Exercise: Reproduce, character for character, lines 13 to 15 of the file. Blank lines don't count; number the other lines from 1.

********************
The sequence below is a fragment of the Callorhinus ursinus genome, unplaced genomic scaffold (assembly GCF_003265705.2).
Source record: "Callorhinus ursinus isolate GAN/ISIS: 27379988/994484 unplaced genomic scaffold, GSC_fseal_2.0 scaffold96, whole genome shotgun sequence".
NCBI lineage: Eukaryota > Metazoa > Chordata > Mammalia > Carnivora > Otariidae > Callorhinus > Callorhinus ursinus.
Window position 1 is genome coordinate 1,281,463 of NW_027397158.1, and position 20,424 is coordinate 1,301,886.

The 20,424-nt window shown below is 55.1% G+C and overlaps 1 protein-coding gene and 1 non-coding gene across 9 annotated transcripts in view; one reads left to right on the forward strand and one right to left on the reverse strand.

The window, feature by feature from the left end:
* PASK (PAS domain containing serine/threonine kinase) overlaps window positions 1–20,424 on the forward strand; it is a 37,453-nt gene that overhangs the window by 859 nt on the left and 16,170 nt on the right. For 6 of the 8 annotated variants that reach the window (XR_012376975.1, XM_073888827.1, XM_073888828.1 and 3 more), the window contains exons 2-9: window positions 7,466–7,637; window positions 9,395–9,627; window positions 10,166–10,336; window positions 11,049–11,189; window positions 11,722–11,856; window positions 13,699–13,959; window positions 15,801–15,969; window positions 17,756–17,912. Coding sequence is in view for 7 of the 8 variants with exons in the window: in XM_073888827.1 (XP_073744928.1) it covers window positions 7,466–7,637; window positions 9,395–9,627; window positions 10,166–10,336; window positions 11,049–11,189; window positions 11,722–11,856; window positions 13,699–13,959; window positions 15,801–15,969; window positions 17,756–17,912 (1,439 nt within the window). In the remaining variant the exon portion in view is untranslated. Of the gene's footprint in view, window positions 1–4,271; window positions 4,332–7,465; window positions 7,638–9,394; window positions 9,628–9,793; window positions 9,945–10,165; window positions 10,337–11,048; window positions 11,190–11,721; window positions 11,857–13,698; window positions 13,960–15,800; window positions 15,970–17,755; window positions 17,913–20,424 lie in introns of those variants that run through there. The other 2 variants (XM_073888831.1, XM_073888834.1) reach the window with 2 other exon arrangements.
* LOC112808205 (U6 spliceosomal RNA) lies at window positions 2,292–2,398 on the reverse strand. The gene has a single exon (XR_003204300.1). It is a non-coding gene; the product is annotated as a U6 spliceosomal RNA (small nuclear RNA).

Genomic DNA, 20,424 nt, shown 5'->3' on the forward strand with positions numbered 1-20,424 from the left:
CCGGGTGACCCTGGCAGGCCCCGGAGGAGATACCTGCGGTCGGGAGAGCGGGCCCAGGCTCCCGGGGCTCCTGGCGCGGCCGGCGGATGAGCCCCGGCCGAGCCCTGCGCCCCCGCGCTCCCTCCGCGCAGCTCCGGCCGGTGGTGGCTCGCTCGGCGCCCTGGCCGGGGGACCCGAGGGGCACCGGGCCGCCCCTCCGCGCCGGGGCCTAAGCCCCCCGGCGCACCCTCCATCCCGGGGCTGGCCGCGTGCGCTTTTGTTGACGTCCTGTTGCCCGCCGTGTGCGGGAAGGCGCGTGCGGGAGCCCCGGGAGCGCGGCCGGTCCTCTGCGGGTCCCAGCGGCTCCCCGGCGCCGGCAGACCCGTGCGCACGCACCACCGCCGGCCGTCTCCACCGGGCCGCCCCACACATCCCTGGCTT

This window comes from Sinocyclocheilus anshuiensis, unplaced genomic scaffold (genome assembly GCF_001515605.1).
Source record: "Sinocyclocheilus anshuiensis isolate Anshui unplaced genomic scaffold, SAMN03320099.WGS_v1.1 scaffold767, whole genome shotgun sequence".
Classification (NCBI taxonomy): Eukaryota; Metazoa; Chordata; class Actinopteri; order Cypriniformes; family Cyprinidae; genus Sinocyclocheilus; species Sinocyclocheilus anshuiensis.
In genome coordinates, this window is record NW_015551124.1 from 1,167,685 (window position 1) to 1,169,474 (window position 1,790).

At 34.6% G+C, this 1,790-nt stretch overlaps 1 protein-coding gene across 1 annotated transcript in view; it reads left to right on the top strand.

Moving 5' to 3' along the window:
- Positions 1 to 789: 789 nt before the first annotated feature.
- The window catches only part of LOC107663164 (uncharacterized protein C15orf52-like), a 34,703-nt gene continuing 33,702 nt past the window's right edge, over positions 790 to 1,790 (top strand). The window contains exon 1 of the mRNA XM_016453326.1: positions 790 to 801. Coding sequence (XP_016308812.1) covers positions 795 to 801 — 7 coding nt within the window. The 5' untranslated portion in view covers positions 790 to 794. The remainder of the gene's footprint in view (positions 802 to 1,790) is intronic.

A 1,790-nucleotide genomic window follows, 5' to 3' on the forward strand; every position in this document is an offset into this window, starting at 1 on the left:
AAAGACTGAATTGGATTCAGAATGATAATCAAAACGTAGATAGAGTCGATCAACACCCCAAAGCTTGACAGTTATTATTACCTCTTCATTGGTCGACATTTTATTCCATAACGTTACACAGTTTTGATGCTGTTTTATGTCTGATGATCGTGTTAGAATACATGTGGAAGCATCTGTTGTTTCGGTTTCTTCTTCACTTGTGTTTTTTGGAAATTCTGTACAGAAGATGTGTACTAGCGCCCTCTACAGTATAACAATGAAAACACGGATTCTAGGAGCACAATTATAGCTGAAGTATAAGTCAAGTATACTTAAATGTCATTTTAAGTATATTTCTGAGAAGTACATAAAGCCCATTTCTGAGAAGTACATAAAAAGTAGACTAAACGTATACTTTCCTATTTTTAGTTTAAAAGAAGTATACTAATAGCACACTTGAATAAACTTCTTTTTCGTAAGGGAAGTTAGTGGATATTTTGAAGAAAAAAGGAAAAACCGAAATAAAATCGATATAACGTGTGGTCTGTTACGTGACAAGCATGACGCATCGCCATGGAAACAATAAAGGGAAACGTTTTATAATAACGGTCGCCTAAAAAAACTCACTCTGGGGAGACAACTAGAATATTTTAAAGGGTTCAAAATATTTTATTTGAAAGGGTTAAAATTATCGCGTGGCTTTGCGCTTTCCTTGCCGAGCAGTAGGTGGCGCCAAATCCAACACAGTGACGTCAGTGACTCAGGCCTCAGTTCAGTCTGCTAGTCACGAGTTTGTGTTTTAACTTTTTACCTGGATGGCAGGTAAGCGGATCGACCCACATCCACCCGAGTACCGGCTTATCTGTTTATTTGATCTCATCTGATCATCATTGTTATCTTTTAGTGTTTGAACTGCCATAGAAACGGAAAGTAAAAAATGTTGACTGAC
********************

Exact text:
Classification (NCBI taxonomy): Eukaryota; Metazoa; Chordata; class Actinopteri; order Cypriniformes; family Cyprinidae; genus Sinocyclocheilus; species Sinocyclocheilus anshuiensis.
In genome coordinates, this window is record NW_015551124.1 from 1,167,685 (window position 1) to 1,169,474 (window position 1,790).

At 34.6% G+C, this 1,790-nt stretch overlaps 1 protein-coding gene across 1 annotated transcript in view; it reads left to right on the top strand.